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Switzerland’s Nemo wins Eurovision Song Contest 2024

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Switzerland has won this year’s Eurovision Song Contest, with entrant Nemo taking the crown for their performance of ‘The Code’.

Nemo’s victory marks Switzerland’s first Eurovision win since 1988, when Celine Dion competed with ‘Ne partez pas sans moi’. They are also the first ever non-binary winner of Eurovision.

Quickly becoming a frontrunner, ‘The Code’ incorporated elements of pop, rap, drum ‘n’ bass and even opera to tell the story of how Nemo discovered that they were non-binary. Its staging was simple yet effective, with the singer performing on a spinning plate while still reaching some impressive high notes.

In their victory speech, Nemo declared: “I hope this contest can live up to its promise and continue to stand for peace and dignity for every person in this world.”

They then appeared to have broken the contest’s famed crystal microphone trophy, which they acknowledged later at the press conference.

“I broke the code and I broke the trophy. Maybe the trophy can be fixed, maybe Eurovision needs a bit of fixing too every now and then.”

Croatia, who had also been particularly popular in the run-up to the contest, finished as runners-up with Baby Lasagna’s ‘Rim Tim Tagi Dim’. Ukraine’s Alyona Alyona & Jerry Heil were just behind in third with ‘Teresa & Maria’, while France and Israel round out the top 5 with Slimane’s ‘Mon Amour’ and Eden Golan’s ‘Hurricane’ respectively.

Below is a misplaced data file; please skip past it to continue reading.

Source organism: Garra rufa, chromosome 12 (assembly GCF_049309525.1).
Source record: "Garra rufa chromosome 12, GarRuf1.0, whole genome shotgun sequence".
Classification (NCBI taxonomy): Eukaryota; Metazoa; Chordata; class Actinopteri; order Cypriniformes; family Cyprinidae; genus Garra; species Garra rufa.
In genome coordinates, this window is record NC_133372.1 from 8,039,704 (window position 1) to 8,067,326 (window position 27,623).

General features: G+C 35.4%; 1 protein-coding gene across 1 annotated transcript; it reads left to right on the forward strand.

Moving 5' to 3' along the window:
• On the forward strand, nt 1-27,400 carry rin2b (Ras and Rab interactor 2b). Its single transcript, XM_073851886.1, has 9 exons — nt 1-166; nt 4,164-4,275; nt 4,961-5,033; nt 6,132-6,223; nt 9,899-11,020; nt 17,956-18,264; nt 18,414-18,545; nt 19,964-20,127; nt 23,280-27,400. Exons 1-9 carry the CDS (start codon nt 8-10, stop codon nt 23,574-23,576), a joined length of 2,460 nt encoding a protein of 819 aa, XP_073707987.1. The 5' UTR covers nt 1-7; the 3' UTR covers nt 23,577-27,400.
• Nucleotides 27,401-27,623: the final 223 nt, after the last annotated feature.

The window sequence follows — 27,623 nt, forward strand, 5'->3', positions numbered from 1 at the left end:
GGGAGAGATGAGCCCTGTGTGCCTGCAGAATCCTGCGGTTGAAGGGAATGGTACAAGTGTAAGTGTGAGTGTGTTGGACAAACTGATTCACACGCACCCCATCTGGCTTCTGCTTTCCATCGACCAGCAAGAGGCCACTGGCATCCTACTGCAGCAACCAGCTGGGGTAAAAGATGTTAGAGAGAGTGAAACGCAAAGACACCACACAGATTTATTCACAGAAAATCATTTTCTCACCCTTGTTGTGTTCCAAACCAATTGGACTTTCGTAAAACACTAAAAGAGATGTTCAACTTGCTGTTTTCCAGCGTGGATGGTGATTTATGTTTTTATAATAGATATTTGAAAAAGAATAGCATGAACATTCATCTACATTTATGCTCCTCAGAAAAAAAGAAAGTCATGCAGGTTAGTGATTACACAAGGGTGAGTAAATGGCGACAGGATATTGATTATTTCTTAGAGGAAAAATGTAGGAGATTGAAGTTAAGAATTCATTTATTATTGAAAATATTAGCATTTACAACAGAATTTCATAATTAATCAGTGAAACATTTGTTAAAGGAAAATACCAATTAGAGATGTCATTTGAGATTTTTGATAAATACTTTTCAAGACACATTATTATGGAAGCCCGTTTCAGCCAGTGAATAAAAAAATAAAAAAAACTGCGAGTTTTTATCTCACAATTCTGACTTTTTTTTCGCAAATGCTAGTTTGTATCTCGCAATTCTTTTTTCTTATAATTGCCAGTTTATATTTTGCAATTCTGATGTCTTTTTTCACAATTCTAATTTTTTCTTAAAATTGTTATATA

Bambie Thug finished sixth with ‘Doomsday Blue’, marking Ireland’s best performance in Eurovision for 25 years. The UK’s entry Olly Alexander fared less well, coming 18th after receiving the dreaded ‘nul points’ from the public vote and being saved by the jury vote.

This year’s edition of Eurovision has been the subject of various controversies, particularly relating to Israel being allowed to compete despite the ongoing situation in Gaza, which led to widespread calls to boycott the competition.

Israel’s entry also stoked further controversy due to the original lyrics of their song, initially titled ‘October Rain’. Performed by Eden Golan, it appeared to contain references to the victims of Hamas’ October 7 attacks and was barred from performance due to breaking rules on political neutrality.

Israel was finally confirmed to compete after changes were made to the lyrics and the song’s title was changed to ‘Hurricane’.

Recently, the organisers doubled down on their choice, with the EBU saying: “I fully agree it is a family event and the great thing about this music competition is that it’s all about values. It’s about uniting onstage all of these young talents, these participants, and they do great. It’s about diversity and inclusion.

“But there are competition rules and you need to follow the competition rules and take decisions based on these competition rules. If you were to exclude Kan outside of these competition rules, that would have been a political decision, as such, which we cannot take.”

The controversy continued when The Netherlands’ Joost Klein was disqualified from the contest after being accused of making verbal threats towards a female member of production crew. This was the first time in the contest’s history that a contestant was disqualified before the final.

Klein was placed under investigation by the organisers the day before the contest due to an “incident” and was not allowed to perform his song ‘Europapa’ during the final dress rehearsal.

The Dutch broadcaster AVROTROS also released a statement. “We have taken note of the disqualification by the EBU. AVOTROS finds the disqualification disproportionate and is shocked by the decision. We deeply regret this and will come back to this later.”

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